Participants of Diversity Youth Project, along with representatives from Louth Comhairle na nOg and Newry & Mourne Youth Council attended a conference ‘Border Life 2017’ held in the Crowne Plaza Hotel, Dundalk today.
The conference marked the final event of the first year of a three-year youth diversity programme funded by the International Fund for Ireland under its Peace Impact Programme, delivered by Dundalk Youth Centre in Partnership with Tí Chulainn, Mullaghbawn.
The aim of the conference was to help understand what life is like for a young person who lives along the border and to hear their issues and recommendations on how to deal with these issues. Guest speaker at the conference was former GAA player Oisin McConville who spoke about his experience of growing up along the border as well as promoting positive mental wellbeing for young people.
The Youth Diversity Project is a cross border youth project developed by Dundalk Youth Centre in partnership with the Ti Chulainn Centre in South Armagh. The project aims to bring young people from 11-18 together to develop their skills knowledge and attitudes in the areas of Cultural Diversity and Leadership. To date the Project has engaged over 60 young people from four communities on both sides of the border.
Young people from Dundalk, Mullaghbawn, Creggan and Aughnagurgan meet up on joint projects to share their experiences of growing up in the border region and to develop a greater awareness of each other’s culture. Through this innovative and creative programme which is co-designed with young people, the project’s activities are both engaging and developmental.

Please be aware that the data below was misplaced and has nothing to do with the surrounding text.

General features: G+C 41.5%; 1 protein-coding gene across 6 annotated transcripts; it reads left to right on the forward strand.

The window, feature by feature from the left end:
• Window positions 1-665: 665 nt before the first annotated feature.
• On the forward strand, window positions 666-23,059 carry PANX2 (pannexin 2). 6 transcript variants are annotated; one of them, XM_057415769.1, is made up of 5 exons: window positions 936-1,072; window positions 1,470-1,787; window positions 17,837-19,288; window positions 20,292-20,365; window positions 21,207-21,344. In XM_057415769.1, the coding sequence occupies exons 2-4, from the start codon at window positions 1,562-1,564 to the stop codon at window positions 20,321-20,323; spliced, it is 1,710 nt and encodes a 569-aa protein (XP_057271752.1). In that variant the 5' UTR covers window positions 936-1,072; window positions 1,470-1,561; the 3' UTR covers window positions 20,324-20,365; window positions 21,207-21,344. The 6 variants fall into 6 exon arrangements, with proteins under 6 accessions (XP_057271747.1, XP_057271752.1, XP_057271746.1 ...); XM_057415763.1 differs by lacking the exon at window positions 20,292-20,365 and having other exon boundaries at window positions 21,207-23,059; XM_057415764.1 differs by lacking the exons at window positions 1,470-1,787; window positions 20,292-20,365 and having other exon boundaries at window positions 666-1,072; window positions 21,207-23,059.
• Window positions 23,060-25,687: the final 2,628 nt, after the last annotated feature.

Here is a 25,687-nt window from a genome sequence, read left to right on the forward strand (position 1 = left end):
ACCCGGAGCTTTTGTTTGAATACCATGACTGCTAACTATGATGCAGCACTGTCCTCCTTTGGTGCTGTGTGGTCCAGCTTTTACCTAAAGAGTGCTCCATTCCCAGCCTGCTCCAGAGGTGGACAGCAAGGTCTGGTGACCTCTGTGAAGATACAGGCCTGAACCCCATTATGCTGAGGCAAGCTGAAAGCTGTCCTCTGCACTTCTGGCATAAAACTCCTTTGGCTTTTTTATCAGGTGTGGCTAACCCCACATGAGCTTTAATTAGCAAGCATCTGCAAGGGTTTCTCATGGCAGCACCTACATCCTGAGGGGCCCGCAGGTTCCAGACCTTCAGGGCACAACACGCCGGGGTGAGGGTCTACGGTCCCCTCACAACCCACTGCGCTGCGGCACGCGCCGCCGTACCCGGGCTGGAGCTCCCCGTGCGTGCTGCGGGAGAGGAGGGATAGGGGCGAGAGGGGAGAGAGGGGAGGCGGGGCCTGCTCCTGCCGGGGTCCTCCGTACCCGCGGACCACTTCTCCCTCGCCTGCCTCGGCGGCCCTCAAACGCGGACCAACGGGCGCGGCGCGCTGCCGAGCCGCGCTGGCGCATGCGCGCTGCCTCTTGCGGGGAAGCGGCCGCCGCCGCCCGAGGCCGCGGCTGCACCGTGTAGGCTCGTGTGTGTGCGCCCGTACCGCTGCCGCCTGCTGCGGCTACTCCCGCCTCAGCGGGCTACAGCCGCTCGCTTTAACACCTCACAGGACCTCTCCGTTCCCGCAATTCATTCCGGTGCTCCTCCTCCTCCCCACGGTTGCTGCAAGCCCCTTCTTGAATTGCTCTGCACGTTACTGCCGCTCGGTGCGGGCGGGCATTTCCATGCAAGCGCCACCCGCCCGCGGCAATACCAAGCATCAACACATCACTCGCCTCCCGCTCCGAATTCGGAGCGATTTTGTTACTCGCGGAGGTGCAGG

Speaking at the conference Allen McAdam , IFI Board member, said that the Fund is committed to delivering real and positive transformation in communities through the Peace Impact Programme and we are delighted to support this wide-ranging cross-community, cross-border youth diversity project.
“The conference today marked the end of a very successful year of this youth diversity project. The conversations and interaction of the young people at the conference today clearly illustrates the positive impact of this project and augurs well for the future. Originally scheduled for a one-year period but due to the strong interest and participation of young people, the IFI was pleased to provide funding support to extend the project for a further two years to enable more young people get involved. I have no doubt that this project will leave a lasting positive legacy for the people in Dundalk and South Armagh and its environs. I wish everyone involved in the project continued success in the years ahead”.
Mairead Hearty, Diversity Youth Co-Ordinator said: “The project underpins the Peace Process by ensuring young people are supported and provided with the tools to play a positive role in the development of their communities as inclusive to all. The project is also building cohesion and community infrastructure across the border through the development of the partnership between Dundalk Youth Centre and Tí Chulainn. We are all very grateful for the continued funding support from the IFI, without which we could not have undertaken the project.”
For further information about our funding programmes, or for information on how to apply for funding, please contact the person(s) or organisation(s) identifed at the end of the relevant programme summary in the areas of activity section.
International Fund for Ireland
28-32 Alfred St.
+44 (0)28 9031 2884